Wage Theft Is A Problem In Elder ‘Board & Care’ Homes — And Caregivers Of Color Are Bearing The Brunt
Clustered in a residential neighborhood in West Hills are six ‘50s-era low-slung houses converted into board and care facilities — part of an industry fast expanding to serve the waves of California baby boomers aging into illness and disability.
And it’s where, regulators say, the staff — almost entirely Filipina women — worked 24 hours a day, six days a week for years caring for patients who were often bed-bound with dementia and Alzheimer’s. For many caregivers, the lump sums they were paid amounted to as little as $2.40 an hour.
In what’s become a landmark case in the world of elder care, state regulators ordered the owner of the Adat Shalom chain of board and care homes to pay nearly $8.4 million in lost wages and damages to 148 former employees.
In issuing the citation in 2018, then-Labor Commissioner Julie Su said at the time that “adult care facilities require caregivers to work around the clock, making workers in this industry vulnerable to wage theft and exploitation.”
But four years to the month since owner Angelica Reingold was cited, not one cent has been paid out. Every staffer has moved on to other jobs, not knowing when — or if — they will ever recoup their losses.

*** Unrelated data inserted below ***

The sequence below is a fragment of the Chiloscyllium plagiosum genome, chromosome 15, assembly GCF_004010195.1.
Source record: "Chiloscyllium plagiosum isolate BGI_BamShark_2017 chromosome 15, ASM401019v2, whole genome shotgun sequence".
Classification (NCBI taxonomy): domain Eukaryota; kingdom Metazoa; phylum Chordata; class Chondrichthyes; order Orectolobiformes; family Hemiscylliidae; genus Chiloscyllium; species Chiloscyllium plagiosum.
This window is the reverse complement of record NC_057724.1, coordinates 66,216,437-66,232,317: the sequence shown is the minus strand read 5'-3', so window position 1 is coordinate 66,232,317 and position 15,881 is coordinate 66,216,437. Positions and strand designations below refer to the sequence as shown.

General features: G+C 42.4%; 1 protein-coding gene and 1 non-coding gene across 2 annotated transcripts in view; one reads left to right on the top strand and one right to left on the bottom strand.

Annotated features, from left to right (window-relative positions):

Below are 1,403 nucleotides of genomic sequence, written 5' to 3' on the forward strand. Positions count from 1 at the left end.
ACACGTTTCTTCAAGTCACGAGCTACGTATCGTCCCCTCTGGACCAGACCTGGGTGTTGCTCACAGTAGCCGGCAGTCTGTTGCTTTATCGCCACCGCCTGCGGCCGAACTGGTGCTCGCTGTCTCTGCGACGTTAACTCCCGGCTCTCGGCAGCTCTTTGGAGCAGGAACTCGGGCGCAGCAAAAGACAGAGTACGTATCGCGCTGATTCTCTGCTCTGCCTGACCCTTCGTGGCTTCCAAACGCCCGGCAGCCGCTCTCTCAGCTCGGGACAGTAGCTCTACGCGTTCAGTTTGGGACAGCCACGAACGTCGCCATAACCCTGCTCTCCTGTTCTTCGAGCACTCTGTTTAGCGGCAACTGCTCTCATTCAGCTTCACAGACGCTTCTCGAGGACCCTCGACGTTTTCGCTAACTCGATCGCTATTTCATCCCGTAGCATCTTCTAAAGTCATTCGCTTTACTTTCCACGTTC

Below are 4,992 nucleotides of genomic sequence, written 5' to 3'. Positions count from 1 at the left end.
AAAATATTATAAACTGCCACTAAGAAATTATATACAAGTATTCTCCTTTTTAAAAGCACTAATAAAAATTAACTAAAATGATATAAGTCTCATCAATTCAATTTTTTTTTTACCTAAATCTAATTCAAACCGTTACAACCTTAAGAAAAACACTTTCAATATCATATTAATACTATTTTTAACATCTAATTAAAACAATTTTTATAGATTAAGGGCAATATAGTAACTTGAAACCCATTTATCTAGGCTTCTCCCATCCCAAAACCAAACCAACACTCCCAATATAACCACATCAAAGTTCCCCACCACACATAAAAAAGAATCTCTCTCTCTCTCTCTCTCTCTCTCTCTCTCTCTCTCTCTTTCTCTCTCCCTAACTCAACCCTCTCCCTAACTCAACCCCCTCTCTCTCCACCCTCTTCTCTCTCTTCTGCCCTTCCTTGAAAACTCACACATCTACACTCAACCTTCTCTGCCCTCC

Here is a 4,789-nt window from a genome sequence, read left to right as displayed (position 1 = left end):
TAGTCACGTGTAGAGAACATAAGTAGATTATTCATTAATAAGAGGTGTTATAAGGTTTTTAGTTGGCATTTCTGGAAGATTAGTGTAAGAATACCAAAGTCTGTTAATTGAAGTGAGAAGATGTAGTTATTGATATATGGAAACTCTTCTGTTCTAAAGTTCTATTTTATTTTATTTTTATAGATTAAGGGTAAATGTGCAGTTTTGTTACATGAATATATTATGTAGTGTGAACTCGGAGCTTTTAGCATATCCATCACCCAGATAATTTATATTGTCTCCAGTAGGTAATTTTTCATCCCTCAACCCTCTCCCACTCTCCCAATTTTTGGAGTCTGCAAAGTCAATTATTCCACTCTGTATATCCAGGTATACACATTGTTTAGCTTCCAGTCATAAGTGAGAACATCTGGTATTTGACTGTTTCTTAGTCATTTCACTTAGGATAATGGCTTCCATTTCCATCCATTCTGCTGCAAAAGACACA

Avoiding payment is a common practice among board and care operators cited for wage theft, said Yvonne Medrano, an attorney at Bet Tzedek Legal Services who assisted the Adat Shalom caregivers file their complaint with the state.
"I think the narrative [among lawbreakers] is 'Yeah, you can get cited but then just ignore it and you'll be fine,'" Medrano said. "What some do is just shut down and or hide their assets. We get judgments that are not worth the paper they're written on."
Wage theft — and the failure to collect judgements — harms the caregivers of color, mostly women, who dominate the staffing ranks at board and care homes, some of whom are undocumented and are reluctant to report violations in the first place.
But it doesn’t appear the Adat Shalom case will fade away. An attorney with the Labor Commissioner’s office has said it is “moving forward” with the process of recovering the funds from Reingold and will consider tools such as property levies and wage garnishment.
And advocates and workers will continue to apply public pressure. In October, some former staffers accompanied by organizers from the Pilipino Workers Center rallied outside the chain of board and care homes in West Hills, now called Land of Peace.
And days before Christmas, advocates and workers visited Reingold’s home in West Hills and sang retooled Christmas carols:
Pay your worker what you owe – Fa-la-la-la.
$8.4 million dollars. Fa-la-la-la.
Aquilina Soriano Versoza of the Pilipino Workers Center, which brought the Adat Shalom case to the state on behalf of the workers, said the underpaid staff enriched the owner while subsidizing a form of home-based care, licensed as Residential Care Facilities for the Elderly, that is often seen as more affordable than larger facilities.
“Many of [the former staff] are really struggling still right now,” she said. “There’s real impact of not having the wages that they should have been paid.”